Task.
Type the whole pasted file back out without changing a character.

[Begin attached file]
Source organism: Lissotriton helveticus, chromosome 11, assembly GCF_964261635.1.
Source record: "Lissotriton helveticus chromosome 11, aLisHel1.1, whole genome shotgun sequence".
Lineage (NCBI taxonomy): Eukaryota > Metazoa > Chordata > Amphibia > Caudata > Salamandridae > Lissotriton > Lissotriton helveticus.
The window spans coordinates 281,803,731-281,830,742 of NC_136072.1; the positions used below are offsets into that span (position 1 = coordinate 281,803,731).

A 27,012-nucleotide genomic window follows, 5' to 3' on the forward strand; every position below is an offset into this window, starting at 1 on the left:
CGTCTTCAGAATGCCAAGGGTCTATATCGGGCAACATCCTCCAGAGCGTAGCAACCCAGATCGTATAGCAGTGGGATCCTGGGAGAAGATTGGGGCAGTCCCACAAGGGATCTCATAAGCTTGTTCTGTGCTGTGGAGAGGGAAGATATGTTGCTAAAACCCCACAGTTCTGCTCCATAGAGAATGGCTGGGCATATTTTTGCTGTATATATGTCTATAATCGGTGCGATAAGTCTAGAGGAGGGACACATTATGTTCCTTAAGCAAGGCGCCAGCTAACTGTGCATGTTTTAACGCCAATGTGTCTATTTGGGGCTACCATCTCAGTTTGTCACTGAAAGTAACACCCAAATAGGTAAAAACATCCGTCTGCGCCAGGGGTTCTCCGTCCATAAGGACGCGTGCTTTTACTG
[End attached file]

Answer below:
Source organism: Lissotriton helveticus, chromosome 11, assembly GCF_964261635.1.
Source record: "Lissotriton helveticus chromosome 11, aLisHel1.1, whole genome shotgun sequence".
Lineage (NCBI taxonomy): Eukaryota > Metazoa > Chordata > Amphibia > Caudata > Salamandridae > Lissotriton > Lissotriton helveticus.
The window spans coordinates 281,803,731-281,830,742 of NC_136072.1; the positions used below are offsets into that span (position 1 = coordinate 281,803,731).

A 27,012-nucleotide genomic window follows, 5' to 3' on the forward strand; every position below is an offset into this window, starting at 1 on the left:
CGTCTTCAGAATGCCAAGGGTCTATATCGGGCAACATCCTCCAGAGCGTAGCAACCCAGATCGTATAGCAGTGGGATCCTGGGAGAAGATTGGGGCAGTCCCACAAGGGATCTCATAAGCTTGTTCTGTGCTGTGGAGAGGGAAGATATGTTGCTAAAACCCCACAGTTCTGCTCCATAGAGAATGGCTGGGCATATTTTTGCTGTATATATGTCTATAATCGGTGCGATAAGTCTAGAGGAGGGACACATTATGTTCCTTAAGCAAGGCGCCAGCTAACTGTGCATGTTTTAACGCCAATGTGTCTATTTGGGGCTACCATCTCAGTTTGTCACTGAAAGTAACACCCAAATAGGTAAAAACATCCGTCTGCGCCAGGGGTTCTCCGTCCATAAGGACGCGTGCTTTTACTG